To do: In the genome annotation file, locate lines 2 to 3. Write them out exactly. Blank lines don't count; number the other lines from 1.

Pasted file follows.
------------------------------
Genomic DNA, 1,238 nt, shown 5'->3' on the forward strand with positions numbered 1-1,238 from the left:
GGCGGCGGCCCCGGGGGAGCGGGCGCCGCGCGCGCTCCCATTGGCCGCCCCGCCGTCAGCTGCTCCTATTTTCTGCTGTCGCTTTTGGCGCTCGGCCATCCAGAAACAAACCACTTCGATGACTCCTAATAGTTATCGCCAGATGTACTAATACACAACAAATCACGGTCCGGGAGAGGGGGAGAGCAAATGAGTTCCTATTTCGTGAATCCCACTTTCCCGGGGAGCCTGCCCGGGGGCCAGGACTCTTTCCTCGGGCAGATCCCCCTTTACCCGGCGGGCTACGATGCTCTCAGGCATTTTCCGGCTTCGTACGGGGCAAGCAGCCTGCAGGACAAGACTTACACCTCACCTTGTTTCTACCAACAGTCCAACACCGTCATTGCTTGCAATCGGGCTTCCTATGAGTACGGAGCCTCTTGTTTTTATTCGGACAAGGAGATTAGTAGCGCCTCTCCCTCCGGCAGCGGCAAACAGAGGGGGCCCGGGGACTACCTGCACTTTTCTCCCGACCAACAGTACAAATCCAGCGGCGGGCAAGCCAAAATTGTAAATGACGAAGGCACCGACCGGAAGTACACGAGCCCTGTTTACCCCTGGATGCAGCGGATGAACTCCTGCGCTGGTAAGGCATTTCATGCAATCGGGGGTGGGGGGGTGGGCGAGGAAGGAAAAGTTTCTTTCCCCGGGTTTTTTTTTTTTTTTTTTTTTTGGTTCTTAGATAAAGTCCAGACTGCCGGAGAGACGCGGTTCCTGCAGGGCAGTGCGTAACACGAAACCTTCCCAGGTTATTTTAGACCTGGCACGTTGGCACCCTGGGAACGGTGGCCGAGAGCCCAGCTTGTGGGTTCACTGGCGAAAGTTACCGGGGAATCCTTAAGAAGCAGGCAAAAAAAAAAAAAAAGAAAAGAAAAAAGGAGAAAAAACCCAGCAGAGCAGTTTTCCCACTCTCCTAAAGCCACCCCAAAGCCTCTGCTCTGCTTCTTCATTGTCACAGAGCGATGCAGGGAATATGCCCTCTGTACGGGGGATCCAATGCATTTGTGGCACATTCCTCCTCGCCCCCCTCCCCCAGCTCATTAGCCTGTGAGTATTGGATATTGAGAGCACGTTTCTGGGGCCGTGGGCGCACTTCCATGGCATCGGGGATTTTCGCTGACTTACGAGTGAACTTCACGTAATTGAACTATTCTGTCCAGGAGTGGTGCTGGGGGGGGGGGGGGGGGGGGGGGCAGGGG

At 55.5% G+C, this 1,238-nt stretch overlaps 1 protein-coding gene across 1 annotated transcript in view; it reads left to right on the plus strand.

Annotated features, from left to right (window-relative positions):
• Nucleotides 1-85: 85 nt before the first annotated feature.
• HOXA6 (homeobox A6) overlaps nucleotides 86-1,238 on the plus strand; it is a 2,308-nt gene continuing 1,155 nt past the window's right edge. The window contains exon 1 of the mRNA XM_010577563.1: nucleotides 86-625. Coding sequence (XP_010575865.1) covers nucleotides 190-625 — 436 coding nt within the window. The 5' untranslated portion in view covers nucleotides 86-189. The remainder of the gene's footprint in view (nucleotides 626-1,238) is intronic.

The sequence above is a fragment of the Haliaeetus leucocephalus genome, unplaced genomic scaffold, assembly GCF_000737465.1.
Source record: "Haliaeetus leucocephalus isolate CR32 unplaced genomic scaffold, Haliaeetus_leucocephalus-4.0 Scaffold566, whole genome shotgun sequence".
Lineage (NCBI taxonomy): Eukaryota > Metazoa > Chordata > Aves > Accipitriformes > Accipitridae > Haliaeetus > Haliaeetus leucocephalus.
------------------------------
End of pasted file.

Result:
GGCGGCGGCCCCGGGGGAGCGGGCGCCGCGCGCGCTCCCATTGGCCGCCCCGCCGTCAGCTGCTCCTATTTTCTGCTGTCGCTTTTGGCGCTCGGCCATCCAGAAACAAACCACTTCGATGACTCCTAATAGTTATCGCCAGATGTACTAATACACAACAAATCACGGTCCGGGAGAGGGGGAGAGCAAATGAGTTCCTATTTCGTGAATCCCACTTTCCCGGGGAGCCTGCCCGGGGGCCAGGACTCTTTCCTCGGGCAGATCCCCCTTTACCCGGCGGGCTACGATGCTCTCAGGCATTTTCCGGCTTCGTACGGGGCAAGCAGCCTGCAGGACAAGACTTACACCTCACCTTGTTTCTACCAACAGTCCAACACCGTCATTGCTTGCAATCGGGCTTCCTATGAGTACGGAGCCTCTTGTTTTTATTCGGACAAGGAGATTAGTAGCGCCTCTCCCTCCGGCAGCGGCAAACAGAGGGGGCCCGGGGACTACCTGCACTTTTCTCCCGACCAACAGTACAAATCCAGCGGCGGGCAAGCCAAAATTGTAAATGACGAAGGCACCGACCGGAAGTACACGAGCCCTGTTTACCCCTGGATGCAGCGGATGAACTCCTGCGCTGGTAAGGCATTTCATGCAATCGGGGGTGGGGGGGTGGGCGAGGAAGGAAAAGTTTCTTTCCCCGGGTTTTTTTTTTTTTTTTTTTTTTGGTTCTTAGATAAAGTCCAGACTGCCGGAGAGACGCGGTTCCTGCAGGGCAGTGCGTAACACGAAACCTTCCCAGGTTATTTTAGACCTGGCACGTTGGCACCCTGGGAACGGTGGCCGAGAGCCCAGCTTGTGGGTTCACTGGCGAAAGTTACCGGGGAATCCTTAAGAAGCAGGCAAAAAAAAAAAAAAAGAAAAGAAAAAAGGAGAAAAAACCCAGCAGAGCAGTTTTCCCACTCTCCTAAAGCCACCCCAAAGCCTCTGCTCTGCTTCTTCATTGTCACAGAGCGATGCAGGGAATATGCCCTCTGTACGGGGGATCCAATGCATTTGTGGCACATTCCTCCTCGCCCCCCTCCCCCAGCTCATTAGCCTGTGAGTATTGGATATTGAGAGCACGTTTCTGGGGCCGTGGGCGCACTTCCATGGCATCGGGGATTTTCGCTGACTTACGAGTGAACTTCACGTAATTGAACTATTCTGTCCAGGAGTGGTGCTGGGGGGGGGGGGGGGGGGGGGGGCAGGGG

At 55.5% G+C, this 1,238-nt stretch overlaps 1 protein-coding gene across 1 annotated transcript in view; it reads left to right on the plus strand.